The camera follows the pair of happy-go-lucky gals (OK, one gal, one dummy) about town as they try on perfume in a department store, ponder clothes in front of a dressing-room mirror, and, arms laden with bags, hail a taxi on a busy streetcorner. The dummy gets hit by the cab, but no harm done, all the limbs go back on.
The all-male creative team, including copywriters Dave Loew and Warren Cockrel and art director Phil Covitz, had to conduct some research before they became comfortable with Lucky's clothing-obsessed target demographic. "There was sort of a mental hurdle that we had to get over: Obsessing over a shoe, keeping yourself up at night thinking about a shoe - we had to understand that this is true, this exists for women," says Covitz. In order to fully inhabit their audience's psyches, the creative team volunteered to shop with female friends, ran their ideas by women co-workers, and "did a lot of peeping into dressing rooms," jokes Cockrel. They chose the mannequin theme because, he explains, "a mannequin is an icon in shopping and exists only in the shopping world."
Having landed a concept, the team's first act was to write the spot's music, a `70s style theme song called "Cheryl `n' me." "Conde Nast liked the mannequin idea, but then they got a little nervous," says Loew "The song helped convince them." The lyrics alternate between being purposely insipid ("Cheryl `n' me, shoppin' together, feelin' so free") and humorous ("I don't know if she's happy or sad"). Once they nailed down the song, the dated feel of the music dictated the vintage aesthetic and retro sentimentality of the spot.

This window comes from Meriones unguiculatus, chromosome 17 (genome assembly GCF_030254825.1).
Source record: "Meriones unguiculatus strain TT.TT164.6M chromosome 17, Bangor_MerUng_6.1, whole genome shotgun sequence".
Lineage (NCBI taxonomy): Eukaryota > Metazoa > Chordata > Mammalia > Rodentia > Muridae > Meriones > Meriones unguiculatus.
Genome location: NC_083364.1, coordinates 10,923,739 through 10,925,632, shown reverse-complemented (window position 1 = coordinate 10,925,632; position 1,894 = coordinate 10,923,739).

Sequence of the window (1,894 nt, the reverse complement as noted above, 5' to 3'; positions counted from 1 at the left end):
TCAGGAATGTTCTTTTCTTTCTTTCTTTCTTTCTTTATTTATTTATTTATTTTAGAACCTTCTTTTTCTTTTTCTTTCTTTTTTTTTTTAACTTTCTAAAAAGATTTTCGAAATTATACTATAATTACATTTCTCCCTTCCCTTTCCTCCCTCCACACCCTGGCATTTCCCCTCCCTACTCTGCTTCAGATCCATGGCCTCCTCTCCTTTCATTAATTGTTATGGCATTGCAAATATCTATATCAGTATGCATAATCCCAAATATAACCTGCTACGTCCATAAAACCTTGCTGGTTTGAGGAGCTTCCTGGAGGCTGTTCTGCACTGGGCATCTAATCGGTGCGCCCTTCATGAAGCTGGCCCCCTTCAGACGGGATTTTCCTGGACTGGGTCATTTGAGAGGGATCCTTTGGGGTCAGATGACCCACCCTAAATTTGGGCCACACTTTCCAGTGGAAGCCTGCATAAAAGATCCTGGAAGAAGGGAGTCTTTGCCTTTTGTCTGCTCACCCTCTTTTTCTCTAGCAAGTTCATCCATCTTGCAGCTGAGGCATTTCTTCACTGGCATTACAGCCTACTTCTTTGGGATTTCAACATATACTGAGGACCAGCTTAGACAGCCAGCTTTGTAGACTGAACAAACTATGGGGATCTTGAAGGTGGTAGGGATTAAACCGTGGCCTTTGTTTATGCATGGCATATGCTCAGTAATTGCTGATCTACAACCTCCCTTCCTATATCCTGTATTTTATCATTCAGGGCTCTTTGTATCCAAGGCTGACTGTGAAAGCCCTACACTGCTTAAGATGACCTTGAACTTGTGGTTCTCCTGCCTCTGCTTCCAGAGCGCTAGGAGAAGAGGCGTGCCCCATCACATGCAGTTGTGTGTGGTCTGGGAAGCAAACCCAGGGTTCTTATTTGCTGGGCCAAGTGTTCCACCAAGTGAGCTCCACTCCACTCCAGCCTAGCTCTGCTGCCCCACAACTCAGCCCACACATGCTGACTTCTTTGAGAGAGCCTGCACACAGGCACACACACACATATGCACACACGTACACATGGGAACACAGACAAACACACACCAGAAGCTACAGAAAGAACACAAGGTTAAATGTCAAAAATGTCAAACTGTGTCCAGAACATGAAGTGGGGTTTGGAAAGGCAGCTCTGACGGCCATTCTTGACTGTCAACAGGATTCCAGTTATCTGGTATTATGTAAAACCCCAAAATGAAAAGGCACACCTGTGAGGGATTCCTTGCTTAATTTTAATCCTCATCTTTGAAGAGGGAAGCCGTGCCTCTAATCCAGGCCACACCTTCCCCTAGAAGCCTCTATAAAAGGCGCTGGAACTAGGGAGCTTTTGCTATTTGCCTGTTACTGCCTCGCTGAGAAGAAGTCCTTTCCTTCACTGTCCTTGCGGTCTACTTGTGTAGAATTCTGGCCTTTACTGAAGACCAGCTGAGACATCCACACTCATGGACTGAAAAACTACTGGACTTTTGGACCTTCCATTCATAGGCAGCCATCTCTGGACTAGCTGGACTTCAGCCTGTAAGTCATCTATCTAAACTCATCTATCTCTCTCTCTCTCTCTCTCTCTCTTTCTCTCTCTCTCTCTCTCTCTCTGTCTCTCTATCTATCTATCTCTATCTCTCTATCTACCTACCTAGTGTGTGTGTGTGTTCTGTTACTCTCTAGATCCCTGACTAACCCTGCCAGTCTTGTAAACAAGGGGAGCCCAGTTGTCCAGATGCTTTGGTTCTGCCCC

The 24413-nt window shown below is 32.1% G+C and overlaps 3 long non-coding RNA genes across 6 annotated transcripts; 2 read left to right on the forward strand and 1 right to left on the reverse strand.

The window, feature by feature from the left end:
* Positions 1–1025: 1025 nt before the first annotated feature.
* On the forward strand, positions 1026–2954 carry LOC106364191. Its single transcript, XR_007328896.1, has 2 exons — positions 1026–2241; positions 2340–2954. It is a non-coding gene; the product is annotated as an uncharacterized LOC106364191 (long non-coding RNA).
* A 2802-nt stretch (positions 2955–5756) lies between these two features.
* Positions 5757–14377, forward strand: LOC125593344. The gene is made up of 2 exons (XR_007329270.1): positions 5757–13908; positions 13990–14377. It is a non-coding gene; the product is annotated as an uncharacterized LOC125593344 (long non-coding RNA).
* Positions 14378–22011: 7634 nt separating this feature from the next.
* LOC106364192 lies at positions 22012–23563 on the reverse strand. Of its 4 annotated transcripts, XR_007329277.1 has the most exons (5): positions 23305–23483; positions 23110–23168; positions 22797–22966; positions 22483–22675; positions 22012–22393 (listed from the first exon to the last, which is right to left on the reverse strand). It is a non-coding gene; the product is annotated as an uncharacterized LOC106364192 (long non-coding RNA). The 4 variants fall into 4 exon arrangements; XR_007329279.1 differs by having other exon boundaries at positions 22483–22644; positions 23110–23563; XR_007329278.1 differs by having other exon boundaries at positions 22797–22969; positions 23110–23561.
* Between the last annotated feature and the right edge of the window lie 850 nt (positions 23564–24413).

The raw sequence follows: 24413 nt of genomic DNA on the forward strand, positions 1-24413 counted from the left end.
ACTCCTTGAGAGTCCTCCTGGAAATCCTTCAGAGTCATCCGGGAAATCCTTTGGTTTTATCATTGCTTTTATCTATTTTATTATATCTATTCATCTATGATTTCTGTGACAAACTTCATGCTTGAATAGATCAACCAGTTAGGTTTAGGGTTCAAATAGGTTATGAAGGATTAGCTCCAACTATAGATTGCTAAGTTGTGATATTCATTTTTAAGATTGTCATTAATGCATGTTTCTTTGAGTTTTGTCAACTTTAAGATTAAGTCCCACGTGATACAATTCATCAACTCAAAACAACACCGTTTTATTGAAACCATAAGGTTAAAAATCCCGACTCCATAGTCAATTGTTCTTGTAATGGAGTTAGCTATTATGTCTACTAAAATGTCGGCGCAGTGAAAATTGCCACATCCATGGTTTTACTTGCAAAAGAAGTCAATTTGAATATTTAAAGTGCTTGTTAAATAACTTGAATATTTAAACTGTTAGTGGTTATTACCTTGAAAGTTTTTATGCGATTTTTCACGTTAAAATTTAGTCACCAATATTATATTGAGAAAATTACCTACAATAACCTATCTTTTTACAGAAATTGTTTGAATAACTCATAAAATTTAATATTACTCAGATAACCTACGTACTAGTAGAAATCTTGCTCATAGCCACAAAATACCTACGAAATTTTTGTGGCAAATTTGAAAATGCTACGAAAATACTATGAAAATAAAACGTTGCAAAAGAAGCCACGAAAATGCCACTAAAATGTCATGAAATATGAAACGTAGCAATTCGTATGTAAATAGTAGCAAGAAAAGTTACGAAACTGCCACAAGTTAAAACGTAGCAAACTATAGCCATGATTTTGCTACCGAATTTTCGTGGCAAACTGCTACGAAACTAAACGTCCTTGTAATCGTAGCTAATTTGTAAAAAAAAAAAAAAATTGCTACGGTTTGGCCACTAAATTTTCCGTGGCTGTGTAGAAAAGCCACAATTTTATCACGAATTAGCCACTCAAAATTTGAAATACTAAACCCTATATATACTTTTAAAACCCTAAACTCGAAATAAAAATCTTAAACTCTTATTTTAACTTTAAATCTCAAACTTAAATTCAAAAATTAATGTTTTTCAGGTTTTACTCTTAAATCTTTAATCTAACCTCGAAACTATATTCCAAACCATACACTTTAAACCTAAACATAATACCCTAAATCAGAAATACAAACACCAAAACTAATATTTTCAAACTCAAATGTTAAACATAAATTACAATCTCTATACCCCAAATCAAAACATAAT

After a shopping spree, the live half of the shopping duo goes home to her boyfriend, who breaks some difficult news. "Sweetheart, Cheryl's not real," he says carefully. Furious, she ignores his efforts at logical discussion and runs from the apartment. As she wanders in the foggy New York night, the screen shows a sappy montage of good times with Cheryl. But when she returns to make up with her boyfriend, Cheryl is at her door in a bathrobe and the boyfriend has a towel around his waist. The heroine screams and runs out; at a newsstand, she finds her new shopping friend, Lucky. Which she apparently doesn't bother paying for as she walks away. She's also going to need to replace her two-timing boyfriend; she should've stolen a Playgirl too.
Client: Lucky Magazine Agency: Black Rocket, San Francisco CD: Bob Kerstetter/Steve Stone AD: Phil Covitz CW: Warren Cockrel/Dave Loew Agency Producer: Stacey Higgins Director: Baker Smith Production Company: Tate & Partners DP: Pierre Rouger Editor: Bob Frisk, Phoenix Editorial, San Francisco
Vince Carter, Darius Miles, Lamar Odom, Rasheed Wallace, Jason Williams. . . and Savion Glover? Glover choreographs the NBA stars and some well-known street players in this beautifully executed spot for Nike. The players show off not only rhythm but style as they pass, dribble, jump, and even dance to percussive music created with the thumping sounds of a ball and the squeaking of the sneakers on the court.
Client: Nike Agency: Weiden & Kennedy CD: Hal Curtis/Jim Riswold AD: Hal Curtis CW: Jimmy Smith Agency Producer: Vic Palumbo Director: Paul Hunter Production Company: HSI Music: Digihearit? Sound Design: Jeff Elmassian Editor: Adam Pertofsky, Rock Paper Scissors.